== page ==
Image placeholder title


Confused as to what a query or synopsis
should look like? Seek
out the formatting

guidebook Formatting
& Submitting

Your Manuscript, 3rd Ed.

5 Things for Writers to Keep in Mind When Writing About Spies

5 Things for Writers to Keep in Mind When Writing About Spies

A spy thriller requires more than a compelling story and clever plot twists—the characters need to feel real. Author Stephanie Marie Thornton offers 5 tips for constructing believable spy characters.

Plot Twist Story Prompts: Unexpected Team Up

Plot Twist Story Prompts: Unexpected Team Up

Every good story needs a nice (or not so nice) turn or two to keep it interesting. This week, it's time for a little unexpected team work.

Taylor Anderson: On Creating Realism in the Weird

Taylor Anderson: On Creating Realism in the Weird

New York Times bestselling author Taylor Anderson discusses the process of writing his new science fiction novel, Purgatory's Shore.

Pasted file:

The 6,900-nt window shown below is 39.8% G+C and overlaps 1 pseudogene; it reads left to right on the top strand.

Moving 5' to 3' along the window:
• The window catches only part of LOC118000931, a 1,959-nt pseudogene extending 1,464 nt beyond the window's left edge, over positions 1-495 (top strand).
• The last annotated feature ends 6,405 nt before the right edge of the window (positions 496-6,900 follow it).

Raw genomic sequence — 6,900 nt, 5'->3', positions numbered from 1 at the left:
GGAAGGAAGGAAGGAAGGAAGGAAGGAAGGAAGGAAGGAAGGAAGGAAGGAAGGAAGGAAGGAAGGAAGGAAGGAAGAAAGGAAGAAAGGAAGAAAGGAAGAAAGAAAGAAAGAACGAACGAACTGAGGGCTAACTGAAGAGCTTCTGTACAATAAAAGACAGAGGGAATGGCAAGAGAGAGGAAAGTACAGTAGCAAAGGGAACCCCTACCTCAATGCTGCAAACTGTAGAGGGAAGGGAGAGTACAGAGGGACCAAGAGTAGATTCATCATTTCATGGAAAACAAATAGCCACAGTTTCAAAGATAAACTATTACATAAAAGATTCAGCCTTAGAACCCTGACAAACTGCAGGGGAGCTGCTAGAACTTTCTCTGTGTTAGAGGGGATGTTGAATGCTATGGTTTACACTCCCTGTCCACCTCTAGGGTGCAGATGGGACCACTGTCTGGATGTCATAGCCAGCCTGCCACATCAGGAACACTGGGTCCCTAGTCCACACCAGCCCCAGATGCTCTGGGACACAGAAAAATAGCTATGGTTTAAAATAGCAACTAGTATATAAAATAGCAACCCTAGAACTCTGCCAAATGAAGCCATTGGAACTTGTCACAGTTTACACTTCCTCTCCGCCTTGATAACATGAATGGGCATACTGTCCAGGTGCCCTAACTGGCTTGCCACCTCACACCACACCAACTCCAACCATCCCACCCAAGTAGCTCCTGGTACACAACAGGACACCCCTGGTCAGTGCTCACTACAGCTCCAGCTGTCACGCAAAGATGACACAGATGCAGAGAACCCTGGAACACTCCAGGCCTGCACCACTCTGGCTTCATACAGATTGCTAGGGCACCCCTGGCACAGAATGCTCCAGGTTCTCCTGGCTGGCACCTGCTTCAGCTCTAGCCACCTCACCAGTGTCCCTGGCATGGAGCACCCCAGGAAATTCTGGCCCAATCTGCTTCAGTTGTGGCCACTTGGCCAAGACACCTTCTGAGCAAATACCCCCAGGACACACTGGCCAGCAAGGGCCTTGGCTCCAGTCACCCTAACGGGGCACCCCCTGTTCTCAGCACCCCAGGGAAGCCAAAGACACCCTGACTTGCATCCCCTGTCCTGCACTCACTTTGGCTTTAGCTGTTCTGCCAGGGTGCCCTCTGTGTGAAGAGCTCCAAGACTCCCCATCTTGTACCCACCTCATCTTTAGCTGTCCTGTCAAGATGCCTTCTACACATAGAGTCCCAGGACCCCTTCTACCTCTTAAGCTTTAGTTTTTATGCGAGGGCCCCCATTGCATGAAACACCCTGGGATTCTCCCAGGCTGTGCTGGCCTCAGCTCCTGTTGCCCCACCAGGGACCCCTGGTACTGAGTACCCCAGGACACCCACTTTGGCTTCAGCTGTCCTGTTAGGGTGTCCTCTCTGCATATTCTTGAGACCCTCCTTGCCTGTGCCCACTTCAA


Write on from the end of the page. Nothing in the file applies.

6 Books Perfect for Fall Reading

6 Books Perfect for Fall Reading

Whether you're looking for something cozy or a little spooky, these books are perfect for the fall season.

NaNoWriMo: To Prep or Not to Prep?

NaNoWriMo: To Prep or Not to Prep?

When it comes to a 30 day writing challenge like NaNoWriMo, do you need to prep beforehand to achieve success? Well, that might depend on what kind of writer you are.

Sarah Echavarre Smith: On Going for the Out-There Ideas

Sarah Echavarre Smith: On Going for the Out-There Ideas

Copywriter and author Sarah Echavarre Smith discusses the process of writing her new romance novel, On Location.

Poetry Prompt

Wednesday Poetry Prompts: 583

Every Wednesday, Robert Lee Brewer shares a prompt and an example poem to get things started on the Poetic Asides blog. This week, write a fall poem.

5 Thrilling Adventure Terms Every Writer Should Know (And Why)

5 Thrilling Adventure Terms Every Writer Should Know (And Why)

For over a decade, author Joshua Glenn has been researching adventure-related terms. Now, he's sharing what he's learned for other writers to add to their lexicon.

Moral Compass

Moral Compass

Every writer needs a little inspiration once in a while. For today's prompt, write about someone with an unfailing moral compass.